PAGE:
FLEETWOOD MAC’S records have always been better than its live shows. On records, the band has achieved a lovable blend of lyrical effervescence and studio polish. In concert, subtleties have been coarsened and Stevie Nicks in particular has undercut her impact with raw singing and loopy stage behavior.
But the band’s only New York area show on its current Mirage tour, Tuesday night at the Brendan Byrne Arena in East Rutherford, N.J., was the best Fleetwood Mac show in this writer’s experience. Miss Nicks has found a persuasive way of capitalizing on her assets, and the band as a whole performed with tightness and intensity.
”Pleasing” is the operative word, however. Even with as tight and powerful a rhythm section as rock can offer, in Mick Fleetwood and John McVie, Fleetwood “hit” Mac is not a band to build to overwhelming concert climaxes. Quirky, buoyant pop, soulful lyricism and mysterious witcheries are more its game. The set meandered over its two-hour length, bursting out at the beginning with some of the group’s most impassioned songs but then settling down to more commonplace ups and downs.
Miss Nicks provided several of the ups. She has lost the reedy fragility of her mid-1970’s voice. But she compensates with a hoarser, rougher rock contralto, and her stage demeanor blends glamour and a kind of dangerous charm. Lindsey Buckingham still has an underlying streak of bizarreness that seems more unsettling than stimulating, and his rave-up guitar solo — as well as Mr. Fleetwood’s drum solo — lacked the communicative artistry that such solos can entail; it was mostly note-ridden bedazzlement, and as such elicited the predictable ovation. But Mr. Buckingham is also responsible for some of the group’s best songs, and his clear, effortlessly produced tenor is now the highest voice in the band.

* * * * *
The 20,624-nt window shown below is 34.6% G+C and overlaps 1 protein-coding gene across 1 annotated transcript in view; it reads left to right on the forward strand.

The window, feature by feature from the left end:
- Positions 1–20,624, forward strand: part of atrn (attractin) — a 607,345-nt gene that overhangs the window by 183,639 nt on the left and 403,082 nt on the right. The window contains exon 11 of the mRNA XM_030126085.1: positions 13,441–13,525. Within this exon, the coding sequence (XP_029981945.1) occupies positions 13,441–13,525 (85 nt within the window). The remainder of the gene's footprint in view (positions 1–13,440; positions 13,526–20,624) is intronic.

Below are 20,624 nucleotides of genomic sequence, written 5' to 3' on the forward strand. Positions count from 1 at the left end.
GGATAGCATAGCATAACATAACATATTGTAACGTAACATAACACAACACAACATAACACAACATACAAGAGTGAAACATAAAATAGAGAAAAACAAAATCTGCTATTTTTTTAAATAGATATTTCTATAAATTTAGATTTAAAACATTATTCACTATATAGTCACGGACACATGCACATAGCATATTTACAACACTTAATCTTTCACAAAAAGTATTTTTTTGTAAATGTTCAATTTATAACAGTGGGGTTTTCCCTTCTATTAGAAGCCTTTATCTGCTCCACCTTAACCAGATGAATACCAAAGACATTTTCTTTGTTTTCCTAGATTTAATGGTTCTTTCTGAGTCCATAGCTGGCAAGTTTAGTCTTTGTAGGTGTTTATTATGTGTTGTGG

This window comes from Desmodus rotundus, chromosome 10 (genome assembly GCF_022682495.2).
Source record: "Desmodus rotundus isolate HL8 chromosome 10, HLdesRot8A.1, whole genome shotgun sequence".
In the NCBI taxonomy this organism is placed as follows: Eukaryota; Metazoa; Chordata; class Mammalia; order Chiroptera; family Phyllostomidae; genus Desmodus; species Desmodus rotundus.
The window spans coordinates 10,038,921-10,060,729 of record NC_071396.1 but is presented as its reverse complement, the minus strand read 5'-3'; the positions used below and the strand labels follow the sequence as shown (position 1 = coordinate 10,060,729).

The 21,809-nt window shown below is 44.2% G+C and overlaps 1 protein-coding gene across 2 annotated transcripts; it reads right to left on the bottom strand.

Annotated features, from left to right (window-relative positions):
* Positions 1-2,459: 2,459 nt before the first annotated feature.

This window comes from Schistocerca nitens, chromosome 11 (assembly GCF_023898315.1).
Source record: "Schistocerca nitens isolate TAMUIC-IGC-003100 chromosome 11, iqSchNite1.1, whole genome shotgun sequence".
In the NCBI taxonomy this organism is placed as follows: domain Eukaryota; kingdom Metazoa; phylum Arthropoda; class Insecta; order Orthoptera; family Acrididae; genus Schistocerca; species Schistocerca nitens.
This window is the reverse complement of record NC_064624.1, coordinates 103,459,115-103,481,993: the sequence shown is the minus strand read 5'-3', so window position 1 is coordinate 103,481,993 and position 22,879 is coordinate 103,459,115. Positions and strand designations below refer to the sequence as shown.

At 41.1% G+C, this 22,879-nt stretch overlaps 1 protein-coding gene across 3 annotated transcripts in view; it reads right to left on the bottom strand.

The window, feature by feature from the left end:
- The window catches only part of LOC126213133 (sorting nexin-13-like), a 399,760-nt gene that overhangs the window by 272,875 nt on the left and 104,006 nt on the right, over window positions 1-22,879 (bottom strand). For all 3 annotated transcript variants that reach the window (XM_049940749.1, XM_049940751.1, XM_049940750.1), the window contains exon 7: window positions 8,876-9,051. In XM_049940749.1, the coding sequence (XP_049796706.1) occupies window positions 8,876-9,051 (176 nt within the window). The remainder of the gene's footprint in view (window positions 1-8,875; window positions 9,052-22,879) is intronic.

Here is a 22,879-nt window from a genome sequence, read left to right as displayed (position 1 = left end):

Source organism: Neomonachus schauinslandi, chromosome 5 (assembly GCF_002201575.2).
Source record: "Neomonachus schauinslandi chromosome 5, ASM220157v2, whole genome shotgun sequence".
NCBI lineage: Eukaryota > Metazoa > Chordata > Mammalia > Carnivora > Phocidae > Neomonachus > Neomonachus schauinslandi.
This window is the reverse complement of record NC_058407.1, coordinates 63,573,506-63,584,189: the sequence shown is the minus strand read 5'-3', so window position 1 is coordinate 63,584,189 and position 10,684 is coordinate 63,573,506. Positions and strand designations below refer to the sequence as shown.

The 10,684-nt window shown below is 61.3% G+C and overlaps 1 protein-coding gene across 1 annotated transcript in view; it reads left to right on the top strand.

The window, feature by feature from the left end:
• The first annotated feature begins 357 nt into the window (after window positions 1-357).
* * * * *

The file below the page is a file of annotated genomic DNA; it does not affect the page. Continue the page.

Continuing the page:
Christine McVie, the keyboard player and third singer — there was also an anonymous guitarist on stage for some songs — was disappointing. Or, more properly, the uses to which she was put were disappointing. Her songs have always served as calm, cool contrast to the rest, but Tuesday they were slighted or arranged in an overly forceful manner.
The set as a whole proved valuable beyond its function as tightly crafted entertainment. Never before has the band’s post-Buckingham Nicks material seemed so much of a piece. The Fleetwood Mac album established this configuration, with Rumours as a venturesome yet commercially potent follow-up. Tusk is generally considered a deviation, however, and Mirage a calculated return to form.
But Tuesday’s performance stressed the disquieting oddities of the supposedly “safe” material and the accessibility of much of Tusk. It’s all one band, a perilous but potent mixture of unstable ingredients. And while it may not aspire to the heights of rock passion, it still makes honorable, even moving music lower down on the slopes.
John Rockwell / New York Times / September 16, 1982